December 3, 1856: Thoreau’s Journal

About as much more snow as fell on the 29th November has fallen in the night upon that, so stilly that we were not aware of it till we looked out. It has not even lodged on the window-sashes, and I am first convinced it has fallen by seeing the old tracks in the road covered and the roofs uniformly white. It is now somewhat misty, or perhaps a fine rain beginning.

waldenFewer weeds now rise above the snow. Pinweed (or sarothra) is quite concealed. It is a uniform white napkin in many fields. But not yet are the Great Meadows fairly whitened. There, as I look sideways at them, I see still the stretching acres of straw-colored brown grass and weeds. The pastures are uniformly white, but the meadows are that rich, wild brown straw color, or only white in ridges where there is less grass, reminding of the fall, and of water beneath.

The steam of the locomotive stretches low over the earth, enveloping the cars.

The sight of the sedgy meadows that are not yet snowed up while the cultivated fields and pastures are a uniform white, -fenny places which are longer enabled to resist the aggressions of winter! It takes a deep snow to blot out the traces of summer there, for the grass did not get cut this year.

Mizzles and rains all day, making sloshy walking which sends us all to the shoemaker’s. Bought me a pair of cowhide boots, to be prepared for winter walks. The shoemaker praised them because they were made a year ago. I feel like an armed man now. The man who has bought his boots feels like him who has got in his winter’s wood. There they stand beside me in the chamber, expectant, dreaming of far woods and woodpaths, of frost-bound or sloshy roads, or of being bound with skate-straps and clogged with ice-dust.

For years my appetite was so strong that I fed-I browsed – on the pine forest’s edge seen against the winter horizon. How cheap my diet still! Dry sand that has fallen in railroad cuts and slid on the snow beneath is a condiment to my walk. I ranged about like a gray moose, looking at the spiring tops of the trees, and fed my imagination on them, -far-away, ideal trees not disturbed by the axe of the wood-cutter, nearer and nearer fringes and eyelashes of my eye. Where was the sap, the fruit, the value of the forest for me, but in that line where it was relieved against the sky? That was my wood-lot; that was my lot in the woods. The silvery needles of the pine straining the light.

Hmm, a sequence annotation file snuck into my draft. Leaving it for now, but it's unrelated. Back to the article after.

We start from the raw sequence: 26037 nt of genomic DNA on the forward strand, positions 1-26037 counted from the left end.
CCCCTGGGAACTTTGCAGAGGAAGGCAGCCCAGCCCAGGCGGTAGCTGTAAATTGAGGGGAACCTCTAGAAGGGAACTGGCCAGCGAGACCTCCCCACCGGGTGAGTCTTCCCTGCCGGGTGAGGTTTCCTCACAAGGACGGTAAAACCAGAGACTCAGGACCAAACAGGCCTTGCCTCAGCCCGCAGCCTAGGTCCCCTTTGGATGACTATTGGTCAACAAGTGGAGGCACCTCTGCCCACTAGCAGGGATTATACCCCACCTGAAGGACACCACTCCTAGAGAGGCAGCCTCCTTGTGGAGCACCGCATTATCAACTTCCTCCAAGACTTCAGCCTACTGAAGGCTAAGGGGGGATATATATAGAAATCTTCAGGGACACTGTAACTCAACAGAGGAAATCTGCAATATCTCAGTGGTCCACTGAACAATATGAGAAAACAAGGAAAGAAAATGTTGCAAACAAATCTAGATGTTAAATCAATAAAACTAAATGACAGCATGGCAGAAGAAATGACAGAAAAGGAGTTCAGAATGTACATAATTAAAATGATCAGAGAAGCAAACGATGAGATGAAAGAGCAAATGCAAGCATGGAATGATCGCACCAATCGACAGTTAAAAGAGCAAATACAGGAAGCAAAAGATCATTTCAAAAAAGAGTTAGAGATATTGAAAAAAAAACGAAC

December 2 1763: Touro Synagogue is dedicated

The Touro Synagogue in Newport, Rhode Island is the oldest synagogue building in the United States. It is a structure of exquisite beauty and one of the most historically significant Jewish buildings in the United States.

TouroThe synagogue’s congregation was founded in 1658 by the descendants of Jewish families who had fled the Inquisitions in Spain and Portugal and who themselves left the Caribbean seeking the greater religious tolerance that Rhode Island offered.

In his famous letter to the “Hebrew congregation at Newport,” written in 1790, President George Washington pledged to the Touro congregation that our new nation would give “to bigotry no sanction and to persecution no assistance.”

By the time Longfellow wrote the following verse, most Jews had moved out of Newport and the synagogue had locked its doors. Renewal came late in the 19th century. Today the Touro Synagogue is once again an active house of worship and a national shrine to religious freedom.


    The Jewish Cemetery at Newport
by Henry Wadsworth Longfellow 

How strange it seems! These Hebrews in their graves,
Close by the street of this fair seaport town,
Silent beside the never-silent waves,
At rest in all this moving up and down!

The trees are white with dust, that o’er their sleep
Wave their broad curtains in the south-wind’s breath,
While underneath these leafy tents they keep
The long, mysterious Exodus of Death.

And these sepulchral stones, so old and brown,
That pave with level flags their burial-place,
Seem like the tablets of the Law, thrown down
And broken by Moses at the mountain’s base.

The very names recorded here are strange,
Of foreign accent, and of different climes;
Alvares and Rivera interchange
With Abraham and Jacob of old times.

“Blessed be God! for he created Death!”
The mourners said, “and Death is rest and peace;”
Then added, in the certainty of faith,
“And giveth Life that nevermore shall cease.”

Closed are the portals of their Synagogue,
No Psalms of David now the silence break,
No Rabbi reads the ancient Decalogue
In the grand dialect the Prophets spake.

Gone are the living, but the dead remain,
And not neglected; for a hand unseen,
Scattering its bounty, like a summer rain,